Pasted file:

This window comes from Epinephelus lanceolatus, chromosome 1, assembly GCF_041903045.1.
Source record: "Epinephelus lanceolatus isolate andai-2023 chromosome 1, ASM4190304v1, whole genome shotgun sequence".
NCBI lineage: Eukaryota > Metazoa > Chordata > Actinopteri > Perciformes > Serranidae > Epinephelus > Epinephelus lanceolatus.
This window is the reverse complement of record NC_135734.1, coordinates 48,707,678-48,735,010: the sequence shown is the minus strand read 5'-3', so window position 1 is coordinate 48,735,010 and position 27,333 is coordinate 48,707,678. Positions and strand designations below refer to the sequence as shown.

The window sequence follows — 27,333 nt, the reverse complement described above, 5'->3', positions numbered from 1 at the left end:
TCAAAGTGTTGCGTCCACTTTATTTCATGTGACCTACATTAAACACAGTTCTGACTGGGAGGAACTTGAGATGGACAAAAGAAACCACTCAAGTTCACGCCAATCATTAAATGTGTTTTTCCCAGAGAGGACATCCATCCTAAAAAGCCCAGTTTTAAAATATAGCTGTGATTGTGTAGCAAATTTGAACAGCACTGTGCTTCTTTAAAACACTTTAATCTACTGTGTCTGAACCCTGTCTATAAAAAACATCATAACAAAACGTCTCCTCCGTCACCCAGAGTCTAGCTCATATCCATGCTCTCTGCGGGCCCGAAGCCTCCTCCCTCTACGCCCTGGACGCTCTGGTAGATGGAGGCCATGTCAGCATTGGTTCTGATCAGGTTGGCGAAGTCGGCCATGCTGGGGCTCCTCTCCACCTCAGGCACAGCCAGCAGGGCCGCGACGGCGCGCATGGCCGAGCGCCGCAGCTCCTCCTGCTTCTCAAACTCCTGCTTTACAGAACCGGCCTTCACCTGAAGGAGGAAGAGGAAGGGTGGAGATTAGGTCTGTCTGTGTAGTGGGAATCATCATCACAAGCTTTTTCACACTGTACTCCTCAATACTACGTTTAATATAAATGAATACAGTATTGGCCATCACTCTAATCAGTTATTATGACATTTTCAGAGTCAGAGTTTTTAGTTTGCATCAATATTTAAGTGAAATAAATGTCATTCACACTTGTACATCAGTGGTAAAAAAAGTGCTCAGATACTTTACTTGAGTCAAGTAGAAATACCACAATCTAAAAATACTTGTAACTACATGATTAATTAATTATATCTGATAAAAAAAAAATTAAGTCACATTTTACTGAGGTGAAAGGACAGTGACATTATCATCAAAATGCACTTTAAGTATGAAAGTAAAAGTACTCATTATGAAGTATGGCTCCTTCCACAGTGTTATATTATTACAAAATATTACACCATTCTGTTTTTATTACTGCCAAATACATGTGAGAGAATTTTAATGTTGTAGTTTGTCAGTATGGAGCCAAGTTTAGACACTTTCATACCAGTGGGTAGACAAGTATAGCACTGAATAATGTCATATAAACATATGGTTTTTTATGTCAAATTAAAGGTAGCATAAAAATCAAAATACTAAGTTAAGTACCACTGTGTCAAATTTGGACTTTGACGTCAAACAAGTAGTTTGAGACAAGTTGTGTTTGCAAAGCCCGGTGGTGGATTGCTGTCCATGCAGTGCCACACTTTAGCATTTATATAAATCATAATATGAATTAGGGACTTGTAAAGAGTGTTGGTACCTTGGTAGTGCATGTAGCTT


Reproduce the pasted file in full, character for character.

This window comes from Epinephelus lanceolatus, chromosome 1, assembly GCF_041903045.1.
Source record: "Epinephelus lanceolatus isolate andai-2023 chromosome 1, ASM4190304v1, whole genome shotgun sequence".
NCBI lineage: Eukaryota > Metazoa > Chordata > Actinopteri > Perciformes > Serranidae > Epinephelus > Epinephelus lanceolatus.
This window is the reverse complement of record NC_135734.1, coordinates 48,707,678-48,735,010: the sequence shown is the minus strand read 5'-3', so window position 1 is coordinate 48,735,010 and position 27,333 is coordinate 48,707,678. Positions and strand designations below refer to the sequence as shown.

The window sequence follows — 27,333 nt, the reverse complement described above, 5'->3', positions numbered from 1 at the left end:
TCAAAGTGTTGCGTCCACTTTATTTCATGTGACCTACATTAAACACAGTTCTGACTGGGAGGAACTTGAGATGGACAAAAGAAACCACTCAAGTTCACGCCAATCATTAAATGTGTTTTTCCCAGAGAGGACATCCATCCTAAAAAGCCCAGTTTTAAAATATAGCTGTGATTGTGTAGCAAATTTGAACAGCACTGTGCTTCTTTAAAACACTTTAATCTACTGTGTCTGAACCCTGTCTATAAAAAACATCATAACAAAACGTCTCCTCCGTCACCCAGAGTCTAGCTCATATCCATGCTCTCTGCGGGCCCGAAGCCTCCTCCCTCTACGCCCTGGACGCTCTGGTAGATGGAGGCCATGTCAGCATTGGTTCTGATCAGGTTGGCGAAGTCGGCCATGCTGGGGCTCCTCTCCACCTCAGGCACAGCCAGCAGGGCCGCGACGGCGCGCATGGCCGAGCGCCGCAGCTCCTCCTGCTTCTCAAACTCCTGCTTTACAGAACCGGCCTTCACCTGAAGGAGGAAGAGGAAGGGTGGAGATTAGGTCTGTCTGTGTAGTGGGAATCATCATCACAAGCTTTTTCACACTGTACTCCTCAATACTACGTTTAATATAAATGAATACAGTATTGGCCATCACTCTAATCAGTTATTATGACATTTTCAGAGTCAGAGTTTTTAGTTTGCATCAATATTTAAGTGAAATAAATGTCATTCACACTTGTACATCAGTGGTAAAAAAAGTGCTCAGATACTTTACTTGAGTCAAGTAGAAATACCACAATCTAAAAATACTTGTAACTACATGATTAATTAATTATATCTGATAAAAAAAAAATTAAGTCACATTTTACTGAGGTGAAAGGACAGTGACATTATCATCAAAATGCACTTTAAGTATGAAAGTAAAAGTACTCATTATGAAGTATGGCTCCTTCCACAGTGTTATATTATTACAAAATATTACACCATTCTGTTTTTATTACTGCCAAATACATGTGAGAGAATTTTAATGTTGTAGTTTGTCAGTATGGAGCCAAGTTTAGACACTTTCATACCAGTGGGTAGACAAGTATAGCACTGAATAATGTCATATAAACATATGGTTTTTTATGTCAAATTAAAGGTAGCATAAAAATCAAAATACTAAGTTAAGTACCACTGTGTCAAATTTGGACTTTGACGTCAAACAAGTAGTTTGAGACAAGTTGTGTTTGCAAAGCCCGGTGGTGGATTGCTGTCCATGCAGTGCCACACTTTAGCATTTATATAAATCATAATATGAATTAGGGACTTGTAAAGAGTGTTGGTACCTTGGTAGTGCATGTAGCTT